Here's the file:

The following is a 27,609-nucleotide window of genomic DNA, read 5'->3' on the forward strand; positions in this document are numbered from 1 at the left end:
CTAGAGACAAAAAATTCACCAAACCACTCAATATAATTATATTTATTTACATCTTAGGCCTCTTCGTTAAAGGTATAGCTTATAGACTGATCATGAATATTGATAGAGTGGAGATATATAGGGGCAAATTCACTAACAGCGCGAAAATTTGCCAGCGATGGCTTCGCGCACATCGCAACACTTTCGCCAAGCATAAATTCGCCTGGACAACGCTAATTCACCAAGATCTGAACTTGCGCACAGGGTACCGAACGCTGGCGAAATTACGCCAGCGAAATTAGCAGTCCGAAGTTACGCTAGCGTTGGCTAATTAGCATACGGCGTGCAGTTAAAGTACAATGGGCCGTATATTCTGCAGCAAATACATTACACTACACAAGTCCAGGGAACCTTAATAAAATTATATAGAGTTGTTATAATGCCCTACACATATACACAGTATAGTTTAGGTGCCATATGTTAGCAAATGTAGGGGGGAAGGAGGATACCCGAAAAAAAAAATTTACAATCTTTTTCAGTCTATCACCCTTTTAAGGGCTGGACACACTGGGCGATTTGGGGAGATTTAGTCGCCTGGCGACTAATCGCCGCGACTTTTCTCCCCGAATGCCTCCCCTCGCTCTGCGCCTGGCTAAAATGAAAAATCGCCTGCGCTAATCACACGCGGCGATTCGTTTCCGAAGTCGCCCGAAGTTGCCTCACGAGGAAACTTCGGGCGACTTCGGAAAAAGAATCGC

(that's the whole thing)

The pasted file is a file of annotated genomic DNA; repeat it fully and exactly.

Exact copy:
The following is a 27,609-nucleotide window of genomic DNA, read 5'->3' on the forward strand; positions in this document are numbered from 1 at the left end:
CTAGAGACAAAAAATTCACCAAACCACTCAATATAATTATATTTATTTACATCTTAGGCCTCTTCGTTAAAGGTATAGCTTATAGACTGATCATGAATATTGATAGAGTGGAGATATATAGGGGCAAATTCACTAACAGCGCGAAAATTTGCCAGCGATGGCTTCGCGCACATCGCAACACTTTCGCCAAGCATAAATTCGCCTGGACAACGCTAATTCACCAAGATCTGAACTTGCGCACAGGGTACCGAACGCTGGCGAAATTACGCCAGCGAAATTAGCAGTCCGAAGTTACGCTAGCGTTGGCTAATTAGCATACGGCGTGCAGTTAAAGTACAATGGGCCGTATATTCTGCAGCAAATACATTACACTACACAAGTCCAGGGAACCTTAATAAAATTATATAGAGTTGTTATAATGCCCTACACATATACACAGTATAGTTTAGGTGCCATATGTTAGCAAATGTAGGGGGGAAGGAGGATACCCGAAAAAAAAAATTTACAATCTTTTTCAGTCTATCACCCTTTTAAGGGCTGGACACACTGGGCGATTTGGGGAGATTTAGTCGCCTGGCGACTAATCGCCGCGACTTTTCTCCCCGAATGCCTCCCCTCGCTCTGCGCCTGGCTAAAATGAAAAATCGCCTGCGCTAATCACACGCGGCGATTCGTTTCCGAAGTCGCCCGAAGTTGCCTCACGAGGAAACTTCGGGCGACTTCGGAAAAAGAATCGC